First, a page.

Thanks for reading today! If you have an extra minute or two, make sure to check out the short video below summarizing how Microsoft is better able to help you get the most out of your data insights.
A Trustwave security researcher details database security issues and defensive techniques.
Greg Larsen discusses the BUCKET_COUNT setting of a HASH index and how to determine how well SQL Server distributes the In-Memory table rows across multiple buckets of a HASH index, by exploring a new DMV, provided with SQL Server 2014, along with the In-Memory OLTP table functionality.
NuoDB is a single, logical database that can be deployed via the cloud in multiple locations simultaneously.
A couple of weeks back was a really exciting time for us. Less than a year after we released Office 365 for Businesses, we announced the general availability of Power BI for Office 365. You may have read previous blog articles by Quentin Clark on “Making Big Data Work for Everyone” and Kamal Hathi on “Simplifying Business Intelligence through Power BI for Office 365”. In this article, we’ll outline how we think about visualizations.Why Visualizations Matter
While a list of items is great for entering or auditing data, data visualizations are a great way to distill information to what matters most that is understandable quickly. They work by engaging visual parts of our brains, which are inherently designed to detect patterns quickly. On the left, for example, we have a list of research grants, on the right a summarization of the overall amounts by month of the year which is a much easier way to understand the relative spikes in September and October. As you can see, visualizations are great for making us all more productive with data.Visualizations in Productivity Apps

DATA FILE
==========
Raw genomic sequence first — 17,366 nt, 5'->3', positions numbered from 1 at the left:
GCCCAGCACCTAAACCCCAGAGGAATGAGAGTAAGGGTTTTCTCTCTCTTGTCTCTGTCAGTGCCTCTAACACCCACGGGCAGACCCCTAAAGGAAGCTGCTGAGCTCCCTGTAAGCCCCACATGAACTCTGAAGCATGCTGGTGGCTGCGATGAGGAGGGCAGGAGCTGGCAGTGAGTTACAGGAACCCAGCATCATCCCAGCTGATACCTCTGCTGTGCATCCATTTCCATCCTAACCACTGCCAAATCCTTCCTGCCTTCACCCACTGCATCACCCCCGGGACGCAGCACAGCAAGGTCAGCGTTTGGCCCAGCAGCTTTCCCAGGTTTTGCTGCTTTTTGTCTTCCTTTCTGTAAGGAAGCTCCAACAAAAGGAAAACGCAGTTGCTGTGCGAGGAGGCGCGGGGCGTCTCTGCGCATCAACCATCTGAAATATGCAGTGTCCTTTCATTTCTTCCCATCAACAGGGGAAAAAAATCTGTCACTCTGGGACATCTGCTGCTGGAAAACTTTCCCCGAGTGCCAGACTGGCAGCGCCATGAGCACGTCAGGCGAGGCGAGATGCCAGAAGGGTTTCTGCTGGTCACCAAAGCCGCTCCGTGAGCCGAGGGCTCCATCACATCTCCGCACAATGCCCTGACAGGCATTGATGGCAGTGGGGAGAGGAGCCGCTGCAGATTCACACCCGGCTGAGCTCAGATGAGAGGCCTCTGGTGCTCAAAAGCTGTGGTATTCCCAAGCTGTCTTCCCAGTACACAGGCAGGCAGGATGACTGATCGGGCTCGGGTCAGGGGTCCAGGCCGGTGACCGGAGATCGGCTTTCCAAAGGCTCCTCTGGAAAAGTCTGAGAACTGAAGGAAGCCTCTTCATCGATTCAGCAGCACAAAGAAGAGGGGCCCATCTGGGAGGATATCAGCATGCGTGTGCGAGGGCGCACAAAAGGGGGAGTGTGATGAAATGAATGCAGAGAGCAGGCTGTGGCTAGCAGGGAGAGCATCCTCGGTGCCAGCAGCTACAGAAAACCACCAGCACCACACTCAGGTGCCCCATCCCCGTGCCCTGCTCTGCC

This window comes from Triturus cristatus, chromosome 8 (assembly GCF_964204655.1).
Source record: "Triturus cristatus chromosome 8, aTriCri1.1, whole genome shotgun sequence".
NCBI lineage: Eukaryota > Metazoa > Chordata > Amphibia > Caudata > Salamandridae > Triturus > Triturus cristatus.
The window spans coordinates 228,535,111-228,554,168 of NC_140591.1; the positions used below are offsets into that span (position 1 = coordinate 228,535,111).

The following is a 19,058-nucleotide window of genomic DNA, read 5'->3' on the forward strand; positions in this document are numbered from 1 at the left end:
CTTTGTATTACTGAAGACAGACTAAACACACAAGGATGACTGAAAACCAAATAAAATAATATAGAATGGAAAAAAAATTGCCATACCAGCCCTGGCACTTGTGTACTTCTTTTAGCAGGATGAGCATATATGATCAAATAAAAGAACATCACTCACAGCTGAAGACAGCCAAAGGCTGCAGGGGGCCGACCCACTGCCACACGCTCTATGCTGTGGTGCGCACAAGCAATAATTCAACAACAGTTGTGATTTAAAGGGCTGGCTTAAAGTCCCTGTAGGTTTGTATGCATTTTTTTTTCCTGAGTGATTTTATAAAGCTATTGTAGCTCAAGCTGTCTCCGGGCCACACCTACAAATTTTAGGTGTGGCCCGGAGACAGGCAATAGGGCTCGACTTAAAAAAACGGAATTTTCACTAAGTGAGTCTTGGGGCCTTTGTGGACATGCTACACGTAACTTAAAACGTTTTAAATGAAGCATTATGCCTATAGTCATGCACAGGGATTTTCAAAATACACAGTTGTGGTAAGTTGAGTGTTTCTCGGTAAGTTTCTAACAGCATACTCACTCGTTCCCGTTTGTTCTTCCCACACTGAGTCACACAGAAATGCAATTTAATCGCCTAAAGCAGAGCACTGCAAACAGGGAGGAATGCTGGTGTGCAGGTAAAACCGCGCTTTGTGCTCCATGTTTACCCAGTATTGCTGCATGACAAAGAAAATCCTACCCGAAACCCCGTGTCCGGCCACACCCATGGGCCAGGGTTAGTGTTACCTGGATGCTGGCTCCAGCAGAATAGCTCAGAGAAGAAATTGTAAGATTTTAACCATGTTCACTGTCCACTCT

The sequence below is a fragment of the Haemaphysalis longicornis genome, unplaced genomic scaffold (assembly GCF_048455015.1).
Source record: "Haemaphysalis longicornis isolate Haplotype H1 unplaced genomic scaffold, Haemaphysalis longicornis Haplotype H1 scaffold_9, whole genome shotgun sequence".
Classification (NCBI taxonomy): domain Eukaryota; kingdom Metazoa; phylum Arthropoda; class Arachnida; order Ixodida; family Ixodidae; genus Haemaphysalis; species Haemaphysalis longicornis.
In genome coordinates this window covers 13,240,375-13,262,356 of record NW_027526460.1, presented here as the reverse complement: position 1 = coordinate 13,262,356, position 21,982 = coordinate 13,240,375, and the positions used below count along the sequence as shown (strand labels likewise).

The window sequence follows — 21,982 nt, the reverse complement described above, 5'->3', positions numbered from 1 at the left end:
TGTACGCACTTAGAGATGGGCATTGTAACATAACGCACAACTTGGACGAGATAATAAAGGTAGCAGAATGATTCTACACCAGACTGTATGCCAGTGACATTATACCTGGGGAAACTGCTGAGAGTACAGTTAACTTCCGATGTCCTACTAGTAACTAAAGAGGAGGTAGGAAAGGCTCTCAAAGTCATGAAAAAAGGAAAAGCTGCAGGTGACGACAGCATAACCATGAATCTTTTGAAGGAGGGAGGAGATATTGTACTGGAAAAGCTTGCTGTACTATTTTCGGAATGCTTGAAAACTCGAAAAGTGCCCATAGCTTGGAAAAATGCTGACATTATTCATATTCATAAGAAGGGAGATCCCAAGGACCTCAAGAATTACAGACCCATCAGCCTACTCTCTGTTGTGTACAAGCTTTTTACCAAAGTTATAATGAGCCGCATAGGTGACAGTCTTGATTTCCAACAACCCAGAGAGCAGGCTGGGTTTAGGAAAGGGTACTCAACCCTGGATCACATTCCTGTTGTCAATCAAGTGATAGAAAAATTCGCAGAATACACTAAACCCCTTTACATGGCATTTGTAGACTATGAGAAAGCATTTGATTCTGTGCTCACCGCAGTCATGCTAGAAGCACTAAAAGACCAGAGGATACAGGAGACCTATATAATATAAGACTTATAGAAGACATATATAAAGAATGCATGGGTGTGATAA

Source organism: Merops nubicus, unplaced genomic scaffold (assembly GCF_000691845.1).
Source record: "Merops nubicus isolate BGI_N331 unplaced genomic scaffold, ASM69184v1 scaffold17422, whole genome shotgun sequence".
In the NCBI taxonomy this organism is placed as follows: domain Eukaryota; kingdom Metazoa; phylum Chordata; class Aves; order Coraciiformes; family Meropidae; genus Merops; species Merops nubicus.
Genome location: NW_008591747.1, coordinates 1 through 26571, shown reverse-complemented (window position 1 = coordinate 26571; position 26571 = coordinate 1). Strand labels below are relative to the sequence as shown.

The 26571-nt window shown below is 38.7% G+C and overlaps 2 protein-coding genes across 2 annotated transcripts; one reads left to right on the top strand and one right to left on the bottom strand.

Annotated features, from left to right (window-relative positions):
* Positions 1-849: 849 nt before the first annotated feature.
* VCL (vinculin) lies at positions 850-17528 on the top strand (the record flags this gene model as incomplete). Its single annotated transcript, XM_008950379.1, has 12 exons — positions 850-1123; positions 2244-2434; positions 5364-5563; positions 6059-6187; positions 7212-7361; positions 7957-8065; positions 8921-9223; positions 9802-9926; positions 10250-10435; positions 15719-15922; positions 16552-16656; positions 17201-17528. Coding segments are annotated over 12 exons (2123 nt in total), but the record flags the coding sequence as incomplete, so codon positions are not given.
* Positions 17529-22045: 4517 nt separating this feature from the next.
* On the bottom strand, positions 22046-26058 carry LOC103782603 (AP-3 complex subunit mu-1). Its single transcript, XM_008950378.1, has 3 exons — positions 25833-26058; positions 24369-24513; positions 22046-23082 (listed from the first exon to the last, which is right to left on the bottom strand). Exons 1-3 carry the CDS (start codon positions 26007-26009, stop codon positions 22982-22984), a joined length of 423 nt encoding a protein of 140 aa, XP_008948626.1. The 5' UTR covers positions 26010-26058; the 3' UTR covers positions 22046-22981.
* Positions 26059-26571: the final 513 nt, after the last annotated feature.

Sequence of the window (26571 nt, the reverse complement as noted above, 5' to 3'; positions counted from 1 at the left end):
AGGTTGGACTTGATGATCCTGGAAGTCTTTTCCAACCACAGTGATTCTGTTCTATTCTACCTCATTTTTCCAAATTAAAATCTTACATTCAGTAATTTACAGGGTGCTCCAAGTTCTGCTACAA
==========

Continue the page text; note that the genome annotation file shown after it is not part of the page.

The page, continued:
We have the privilege of having the largest community of users of productivity applications in the world. Thanks to their ongoing feedback, we are able to understand their changing needs, and ensure Office evolves in directions our customers find most useful.
Back in the early days of computing, graphics and visualizations were not mainstream capabilities. Most machines lacked the graphics horsepower and memory needed, and people had to draw illustrations and charts by hand which was time consuming and fraught with mistakes. That all changed when the Macintosh and PCs made graphics a first class citizen. Microsoft introduced Microsoft Chart in 1984, and in 1985 as a feature in Mac Excel 1.0.